In a nutshell: the World’s First Roleplaying Game how I’d do it. A hack that does what I always wished the game would do, that changes or discards the bits and pieces that always rubbed me the wrong way, while not overly complicating things and still delivering the same classic dungeon-crawler experience I’ve loved since I was a kid.
Don’t get me wrong: I’ve enjoyed the game for over twenty years. I wouldn’t have kept playing it and writing about it if I didn’t. But everyone has their issues with it, everyone cooks up their own homebrew rules whether or not they end up using them at the table, or even bothering to fully flesh them out. I just ended up with enough that I felt collectively it justified a new game.
People have described it as a more customizable-yet-simpler take on 5th Edition, something between 3rd and 5th Edition, and even a kind of modernized B/X or Rules Cyclopedia. Pretty much everyone agrees it fits the old-school aesthetic, which is good because it was intended to be a kind of homage to the "easy to master black box" that I grew up on.
If you want to check out Black Book, you can snag it over on DriveThruRPG by going here (or get it as an Add-On: see below).
You can also check out a quick-start version of the rules and content by clicking here (this incorporates some of the changes that will be going into Red Book). It's a direct Google Drive link, so you'll just need to click and download, no other steps necessary!
Here are some other links if you want to dig even deeper:
An interview with the folks from Game School TSR Podcast:
Several reviews for Black Book:
- Mark Craddock (Cross Planes)
- Jeremy "Frothsof" Smith (Thought Eater)
- Niklas Skinner (Skinner Games)
- The RPG Crawler
Not an interview or anything, but this guy Will "BilliamBabble Meddis" seems to dig it, too.
Red Book takes all of the things that worked in Black Book and Appendix D and GREATLY expands upon and refines them. Black Book was 141 pages, Red Book is nearly 600. It's got more of the stuff that you love: races, classes (and talents for each), alchemical items, magic items, monsters, treasure, tables to speed things up, etc. It's like comparing a Starter Set to something like Rules Cyclopedia.
Just to be clear: virtually everything in Black Book (and the Appendix D supplement) is in Red Book. Some mechanics or minor elements might have been scrapped, others changed, but for the most part it's all been ported over to Red Book (it might also be worded differently). This is intended to be a stand-alone RPG that doesn't require Black Book (or Appendix D) at all.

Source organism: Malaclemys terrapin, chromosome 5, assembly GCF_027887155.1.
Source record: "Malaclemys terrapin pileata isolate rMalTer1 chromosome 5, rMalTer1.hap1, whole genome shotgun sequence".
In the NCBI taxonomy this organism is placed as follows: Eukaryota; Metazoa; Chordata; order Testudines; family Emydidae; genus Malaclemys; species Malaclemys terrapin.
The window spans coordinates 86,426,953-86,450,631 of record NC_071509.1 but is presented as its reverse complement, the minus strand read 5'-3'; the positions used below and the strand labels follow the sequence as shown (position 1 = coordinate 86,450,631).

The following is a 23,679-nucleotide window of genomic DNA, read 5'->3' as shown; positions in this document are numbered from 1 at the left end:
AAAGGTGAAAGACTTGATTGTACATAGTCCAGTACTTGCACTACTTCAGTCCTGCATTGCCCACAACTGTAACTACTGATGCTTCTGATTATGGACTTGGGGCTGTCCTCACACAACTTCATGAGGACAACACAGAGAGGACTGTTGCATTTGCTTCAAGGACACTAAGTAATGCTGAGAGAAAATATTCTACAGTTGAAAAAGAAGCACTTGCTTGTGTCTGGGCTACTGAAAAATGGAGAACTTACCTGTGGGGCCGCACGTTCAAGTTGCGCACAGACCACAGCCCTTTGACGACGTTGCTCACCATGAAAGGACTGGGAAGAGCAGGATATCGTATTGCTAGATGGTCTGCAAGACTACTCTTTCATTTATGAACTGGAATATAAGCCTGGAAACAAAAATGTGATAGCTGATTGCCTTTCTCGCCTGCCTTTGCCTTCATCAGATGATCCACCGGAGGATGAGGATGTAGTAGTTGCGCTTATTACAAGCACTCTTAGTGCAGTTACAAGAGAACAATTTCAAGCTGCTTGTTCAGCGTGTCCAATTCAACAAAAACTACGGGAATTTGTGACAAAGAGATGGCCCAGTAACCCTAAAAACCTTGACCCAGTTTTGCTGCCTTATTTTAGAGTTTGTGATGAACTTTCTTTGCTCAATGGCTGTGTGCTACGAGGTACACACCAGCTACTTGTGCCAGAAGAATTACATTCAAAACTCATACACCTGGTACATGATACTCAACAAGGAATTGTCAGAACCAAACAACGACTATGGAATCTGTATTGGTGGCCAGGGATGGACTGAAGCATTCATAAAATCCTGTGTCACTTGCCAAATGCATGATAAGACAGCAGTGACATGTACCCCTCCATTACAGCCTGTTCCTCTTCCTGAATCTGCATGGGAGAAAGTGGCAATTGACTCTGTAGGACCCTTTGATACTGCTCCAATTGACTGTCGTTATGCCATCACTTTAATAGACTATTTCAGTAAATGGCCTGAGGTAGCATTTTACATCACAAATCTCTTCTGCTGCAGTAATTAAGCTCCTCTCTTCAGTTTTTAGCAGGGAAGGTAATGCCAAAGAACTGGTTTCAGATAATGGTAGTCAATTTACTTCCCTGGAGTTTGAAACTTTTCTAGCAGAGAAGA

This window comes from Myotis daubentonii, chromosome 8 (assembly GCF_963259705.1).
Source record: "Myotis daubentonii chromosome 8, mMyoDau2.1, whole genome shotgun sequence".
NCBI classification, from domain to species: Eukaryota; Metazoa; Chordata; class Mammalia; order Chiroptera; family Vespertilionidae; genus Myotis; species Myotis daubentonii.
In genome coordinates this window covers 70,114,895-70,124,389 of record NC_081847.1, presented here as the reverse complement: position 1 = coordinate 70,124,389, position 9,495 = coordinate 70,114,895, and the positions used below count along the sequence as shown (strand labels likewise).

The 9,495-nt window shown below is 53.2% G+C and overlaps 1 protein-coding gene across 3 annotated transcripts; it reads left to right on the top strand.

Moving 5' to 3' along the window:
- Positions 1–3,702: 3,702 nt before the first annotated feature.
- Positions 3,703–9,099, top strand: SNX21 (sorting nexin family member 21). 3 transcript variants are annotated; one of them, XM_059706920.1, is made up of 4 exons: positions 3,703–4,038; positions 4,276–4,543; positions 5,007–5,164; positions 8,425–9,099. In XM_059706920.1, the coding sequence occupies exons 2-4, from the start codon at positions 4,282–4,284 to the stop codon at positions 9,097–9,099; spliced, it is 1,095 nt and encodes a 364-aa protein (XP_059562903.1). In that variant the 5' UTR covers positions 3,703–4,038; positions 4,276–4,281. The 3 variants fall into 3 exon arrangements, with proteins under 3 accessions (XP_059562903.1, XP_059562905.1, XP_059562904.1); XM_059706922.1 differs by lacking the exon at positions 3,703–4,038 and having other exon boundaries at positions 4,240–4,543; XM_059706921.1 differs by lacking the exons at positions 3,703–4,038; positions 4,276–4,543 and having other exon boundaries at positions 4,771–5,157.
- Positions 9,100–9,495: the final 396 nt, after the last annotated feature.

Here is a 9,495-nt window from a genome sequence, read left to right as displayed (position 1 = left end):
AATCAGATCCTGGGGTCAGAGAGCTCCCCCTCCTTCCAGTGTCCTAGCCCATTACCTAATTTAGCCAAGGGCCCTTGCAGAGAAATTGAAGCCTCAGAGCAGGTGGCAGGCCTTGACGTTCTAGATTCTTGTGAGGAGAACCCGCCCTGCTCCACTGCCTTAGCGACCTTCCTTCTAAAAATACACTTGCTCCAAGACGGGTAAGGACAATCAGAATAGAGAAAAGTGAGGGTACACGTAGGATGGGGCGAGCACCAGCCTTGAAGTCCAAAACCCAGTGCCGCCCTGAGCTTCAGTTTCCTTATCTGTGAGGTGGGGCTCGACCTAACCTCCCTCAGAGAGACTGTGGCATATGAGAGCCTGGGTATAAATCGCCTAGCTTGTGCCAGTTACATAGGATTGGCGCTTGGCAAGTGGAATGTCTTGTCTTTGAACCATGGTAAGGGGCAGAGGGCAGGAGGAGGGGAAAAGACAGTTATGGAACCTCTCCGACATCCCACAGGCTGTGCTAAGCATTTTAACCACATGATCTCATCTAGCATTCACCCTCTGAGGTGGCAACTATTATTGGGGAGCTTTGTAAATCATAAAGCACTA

Here's a rundown of the big things that help distinguish Dungeons & Delvers from the game(s) that inspired it:
Ability scores are just modifiers. You don't have a Strength score of 14, with a modifier of +2. You just have the +2. You can roll stats, which requires you to reference a table, but it uses old-school modifier ranges so an 18 nets you a +3 instead of the +4 you'd get in later editions.
There's very little number scaling. Some editions of the World's First Roleplaying Game had a lot of assumed math and wealth progression, especially 3rd and 4th. In Dungeons & Delvers there is some scaling, to the tune of about +1 every five levels. Monsters and task difficulties aren't built around this however, so you can better experiment without fretting much about your stats.
Hit Points are split into Wound and Vitality Points. Wound Points (WP) represents more severe injuries, or "meat points". As such it recovers very slowly. Vitality Points (VP) represent fatigue and minor injuries. It replenishes much more quickly, at first with a quick rest, but over the course of the adventuring day it takes longer and longer.
Armor provides both an AC bonus and Damage Resistance, so even if an attack connects it can absorb some of the damage. Beware though: some attacks like poisonous gas or a ghost's life-draining touch can penetrate your armor's DR, or even bypass it entirely!
You can, for the most part, control how complicated your character gets. Whether you're a fighter or wizard most characters start pretty darn simple, and depending on what you want to do can remain simple. You can also shift gears as you play, choosing more complex stuff later on (and vice versa).